Saturday, July 18, 2015


I haven’t had an excuse to come up to Sedona over the years – until now. Visiting friends in Phoenix for the weekend had me wondering how I could make that plane trip all the way down to Arizona go a little farther – so why not extend my stay with a couple nights up in the vortex laden, tourist crowded hamlet of Sedona?

I didn’t do any research, I didn’t plan out any hikes or spots that I wanted to go – but I did spend time finding a bed and breakfast that seemed perfect for me. (More about that in a minute). And so I left the 106 degree weather in Phoenix, headed north on I-17 and found myself about an hour later getting peekaboo views of stunning red rock formations, plateaus and spires.  This girl gets pretty teary eyed when I see red rock. I love it. I love the high desert as it climbs into hills that suddenly split open to reveal the jeweled tones of the earth.

Sedona is – shopping, restaurants, hotels and pink hummers taking the hot (it is still close to 100 degrees in town) tourists god only knows where for a nice bundle of cash. Yes, some galleries and shops offer lovely merchandise while other shops offer every piece of shtick you can imagine. Yes, there are some great restaurants and even a Whole Foods market for those of us who want to find our almond milk and organic cheese. Yes, you can find any kind of accommodations that you might want for your visit. 

For myself, I found what I think is the cutest little Bed and Breakfast that I have ever stayed in – Canyon Wren Cabins. I had everything I could possibly want for a couple days of unplugged bliss up here along Oak Creek. I think Slide Rock is less than a mile away and I can walk across the street and down a trail to my own quiet corner of creek side contemplation. The Honeysuckle Cabin is delightfully perfect for my retreat. No TV, wifi, or internet. Spotty cell service.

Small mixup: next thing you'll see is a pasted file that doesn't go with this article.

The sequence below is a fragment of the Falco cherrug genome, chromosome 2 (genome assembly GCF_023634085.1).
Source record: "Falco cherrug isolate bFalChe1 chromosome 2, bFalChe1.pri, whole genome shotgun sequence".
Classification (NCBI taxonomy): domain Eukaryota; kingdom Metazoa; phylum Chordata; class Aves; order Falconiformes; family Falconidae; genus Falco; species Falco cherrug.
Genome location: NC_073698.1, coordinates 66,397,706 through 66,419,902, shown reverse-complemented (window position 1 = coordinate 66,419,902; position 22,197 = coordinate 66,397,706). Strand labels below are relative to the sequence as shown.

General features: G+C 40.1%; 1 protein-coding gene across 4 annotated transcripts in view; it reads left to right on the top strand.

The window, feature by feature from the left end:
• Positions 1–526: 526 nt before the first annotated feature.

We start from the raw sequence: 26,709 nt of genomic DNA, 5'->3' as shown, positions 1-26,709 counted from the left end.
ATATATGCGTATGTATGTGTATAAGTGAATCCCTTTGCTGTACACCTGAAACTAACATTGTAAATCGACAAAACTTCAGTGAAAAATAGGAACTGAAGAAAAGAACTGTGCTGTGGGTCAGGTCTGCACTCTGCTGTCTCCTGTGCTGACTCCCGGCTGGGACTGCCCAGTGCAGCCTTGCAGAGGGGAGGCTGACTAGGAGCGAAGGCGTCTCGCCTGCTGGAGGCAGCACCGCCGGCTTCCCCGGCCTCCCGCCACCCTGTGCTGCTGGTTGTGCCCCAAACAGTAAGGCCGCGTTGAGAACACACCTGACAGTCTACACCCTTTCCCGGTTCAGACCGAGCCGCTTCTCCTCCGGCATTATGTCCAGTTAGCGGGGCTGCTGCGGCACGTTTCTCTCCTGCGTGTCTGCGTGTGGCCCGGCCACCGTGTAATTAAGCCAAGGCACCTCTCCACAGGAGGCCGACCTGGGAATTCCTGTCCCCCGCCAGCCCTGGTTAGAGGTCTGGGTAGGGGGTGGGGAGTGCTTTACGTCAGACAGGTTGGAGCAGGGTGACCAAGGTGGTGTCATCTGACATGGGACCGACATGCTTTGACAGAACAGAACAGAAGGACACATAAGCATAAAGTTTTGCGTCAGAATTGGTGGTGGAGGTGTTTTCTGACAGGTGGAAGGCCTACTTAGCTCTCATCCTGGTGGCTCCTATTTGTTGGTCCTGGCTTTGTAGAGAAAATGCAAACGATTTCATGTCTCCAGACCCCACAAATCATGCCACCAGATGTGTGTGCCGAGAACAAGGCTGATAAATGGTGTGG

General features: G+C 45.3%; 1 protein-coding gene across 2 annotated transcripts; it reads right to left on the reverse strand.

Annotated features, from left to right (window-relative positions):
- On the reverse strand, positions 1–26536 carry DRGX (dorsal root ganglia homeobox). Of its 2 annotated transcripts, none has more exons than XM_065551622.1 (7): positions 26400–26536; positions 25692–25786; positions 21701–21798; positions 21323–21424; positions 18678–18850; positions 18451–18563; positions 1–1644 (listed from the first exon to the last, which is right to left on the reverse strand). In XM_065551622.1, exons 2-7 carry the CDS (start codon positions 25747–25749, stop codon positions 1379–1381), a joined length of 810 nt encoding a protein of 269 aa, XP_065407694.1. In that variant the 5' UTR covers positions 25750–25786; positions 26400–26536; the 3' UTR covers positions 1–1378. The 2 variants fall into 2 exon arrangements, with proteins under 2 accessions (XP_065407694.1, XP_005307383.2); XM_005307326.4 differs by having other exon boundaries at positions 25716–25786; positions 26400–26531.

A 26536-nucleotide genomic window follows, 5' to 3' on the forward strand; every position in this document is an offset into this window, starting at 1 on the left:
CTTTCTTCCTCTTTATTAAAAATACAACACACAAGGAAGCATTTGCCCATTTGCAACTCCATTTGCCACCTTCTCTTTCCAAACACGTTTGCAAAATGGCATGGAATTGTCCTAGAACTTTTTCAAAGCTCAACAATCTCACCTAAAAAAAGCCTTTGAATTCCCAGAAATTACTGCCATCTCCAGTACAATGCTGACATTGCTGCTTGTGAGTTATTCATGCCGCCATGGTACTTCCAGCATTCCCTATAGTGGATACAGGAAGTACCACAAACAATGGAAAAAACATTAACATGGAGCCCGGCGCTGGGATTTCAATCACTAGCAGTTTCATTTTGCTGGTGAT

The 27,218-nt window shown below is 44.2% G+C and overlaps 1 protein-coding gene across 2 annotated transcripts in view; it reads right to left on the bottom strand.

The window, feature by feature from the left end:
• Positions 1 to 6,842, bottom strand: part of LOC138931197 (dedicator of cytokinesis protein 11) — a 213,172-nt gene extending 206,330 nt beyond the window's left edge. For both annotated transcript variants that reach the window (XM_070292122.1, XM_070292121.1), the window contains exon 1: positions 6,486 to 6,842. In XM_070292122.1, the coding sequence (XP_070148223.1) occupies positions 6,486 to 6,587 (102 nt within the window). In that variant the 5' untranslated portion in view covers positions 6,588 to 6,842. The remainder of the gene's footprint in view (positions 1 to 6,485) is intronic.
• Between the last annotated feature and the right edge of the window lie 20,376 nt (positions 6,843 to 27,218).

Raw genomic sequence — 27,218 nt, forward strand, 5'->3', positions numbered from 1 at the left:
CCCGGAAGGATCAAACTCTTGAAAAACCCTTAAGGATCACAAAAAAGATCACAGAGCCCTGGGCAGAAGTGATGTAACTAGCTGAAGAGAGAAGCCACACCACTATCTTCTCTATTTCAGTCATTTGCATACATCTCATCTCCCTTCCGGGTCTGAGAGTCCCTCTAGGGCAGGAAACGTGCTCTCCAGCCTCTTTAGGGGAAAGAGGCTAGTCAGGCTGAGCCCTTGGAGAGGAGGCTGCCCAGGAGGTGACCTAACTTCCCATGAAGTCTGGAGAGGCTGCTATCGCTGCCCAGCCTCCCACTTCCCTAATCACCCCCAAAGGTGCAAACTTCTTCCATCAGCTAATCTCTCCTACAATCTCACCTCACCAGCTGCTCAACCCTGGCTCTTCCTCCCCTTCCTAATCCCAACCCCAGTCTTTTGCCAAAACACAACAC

My only complaint about Sedona is all about the Oak Creek recreational area. While there are a few trailheads with their own gated parking areas - that don't open until 9am, parking on the shoulders of the highway is either prohibited or unavailable. When its going to hit 100 degrees, I'd really like to get on the trail early. Not happening. Other trailheads are poorly marked with limited parking.

I ended up walking to the closest trailhead to Canyon Wren which happened to be the Sterling Pass Trail. It's a 1100 ft. gain in the first mile that takes you up to the saddle of the pass and then down into gorgeous canyon country.

I spent some time chatting with a merchant, a lovely woman who had lived in Sedona for twenty years, and she warned me about the traffic in Oak Creek Canyon. Being off season meant that I could make the ten minute drive to my bed and breakfast pretty easy but try to get into town after noon in May and it might take over an hour. And still traffic snarls in the roundabouts most days that I was there.

Restaurants are everywhere and while for the most part I stuck to eating on my porch with the hummingbirds (5 different varieties) - I had an amazing burrito at Javalina's Cantina. Grilled Chicken with vegetables. The marinade on the meat was incredible and I sweet talked my waiter into finding out the recipe. It was that good. If you know me, you know that I rarely sweet talk anyone.

Sedona feels like an upscale version of Moab - drawing the same crowds for 4x4 tour adventures without quite so many touring buses. There aren't -yet- the same amount of outfitters and potentially the market for that kind of thing will stay smaller due to the scale of what there is to see in Sedona vs. Moab's National Parks. 

I would come back through - mainly to stop by the Canyon Wren for Mike's sinful brownies and Milena's stories in the bird laden garden. I think I found my kind of energy vortex. 

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